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Crowds were small and so were booths, but business was big at RECon 2021 in Las Vegas

Al Urbanski
Developers, brokers, and retailers convene at RECon in Las Vegas for the first time in 18 months.

Eighteen months after its last convocation, the retail real estate industry’s RECon show reopened this week in Las Vegas.

Booths were smaller and many regular booths were missing (CBRE and several other large exhibitors held meetings off-site). The crowd was pegged at under 10,000, less than one-third its usual size, and was almost entirely dispersed on the show’s second day. But ICSC members got important business done.

“On Monday, our booth was packed and we had round-the-clock meetings,” said Jan Hanak, Regency Centers’ VP of marketing and communications.

Indeed, every mall and shopping center developer interviewed by Chain Store Age said their leasing volumes were up over 2019 levels. Naveen Jaggi, the president of JLL’s retail advisory services, said that transactional business in the industry this year has been 75% higher than in 2020.

“COVID accelerated the demise of sick retailers and under-performing malls. It was healthy for the industry,” said Fred Meno, CEO of The Woodmont Company, which operates regional malls, open-air centers, and outlet centers. “The best retailers will now be locating in better-performing malls.”

Sandy Sigal, the CEO of Newmark Merrill, which runs open-air and mixed-use centers, said that Amazon taught operators of physical retail centers that they have to properly program their centers for the communities in which they reside

“Shopping centers today are like nightclubs,” Sigal said. “You go to a city where there is a district full of bars and you’ll have one that is packed every night and one next door that is empty and dies. It’s not so much the location, it’s the programming.”

PREIT CEO Joe Coradino, who disposed of 19 malls going back nearly a decade at the mall owner, said that renovation of the industry is long overdue.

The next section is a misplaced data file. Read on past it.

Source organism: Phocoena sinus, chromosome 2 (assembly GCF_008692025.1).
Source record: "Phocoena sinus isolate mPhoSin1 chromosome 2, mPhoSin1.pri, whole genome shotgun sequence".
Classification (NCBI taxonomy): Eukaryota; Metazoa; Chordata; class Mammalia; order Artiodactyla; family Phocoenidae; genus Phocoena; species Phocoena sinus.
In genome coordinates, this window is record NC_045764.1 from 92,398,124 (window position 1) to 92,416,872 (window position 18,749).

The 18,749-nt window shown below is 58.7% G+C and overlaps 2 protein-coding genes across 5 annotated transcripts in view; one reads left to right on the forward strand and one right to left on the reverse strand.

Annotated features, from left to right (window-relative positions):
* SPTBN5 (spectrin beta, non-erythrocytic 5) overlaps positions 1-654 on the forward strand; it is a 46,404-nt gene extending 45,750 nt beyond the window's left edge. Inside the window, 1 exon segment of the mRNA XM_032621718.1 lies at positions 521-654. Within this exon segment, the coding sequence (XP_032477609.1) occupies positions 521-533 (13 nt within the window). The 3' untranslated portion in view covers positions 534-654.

“We’re still terribly over-stored with old concepts. What we need are even more experiential tenants to present to our customers,” Coradino remarked.

CEO Carmen Spinoso, whose Spinoso Real Estate Group runs some 40 malls and is aggressively seeking to acquire more, said that communities that contain malls need to re-think how they treat department store anchors in order to keep them.

“A lot of department stores like Belk and Dillard’s are trying to be better retailers, but they also need municipalities to play ball. They can’t charge them ransom for things like TIF financing,” Spinoso said.

But Yaromir Steiner, the CEO of Steiner + Associates, which operates Easton Town Center in Columbus, felt that he and his colleagues had their own re-thinking to do.

“If 20% of malls are going away, where will the retailers that built their businesses in malls, brands like Victoria’s Secret and Gap, put their stores to grow?” Steiner said. “It leaves us wondering about what is the new platform we need to create for these brands. If you have a 60,000-sq.-ft. store in a market with one mall and it closes, where do you put that store now? It’s something we have to think about.”

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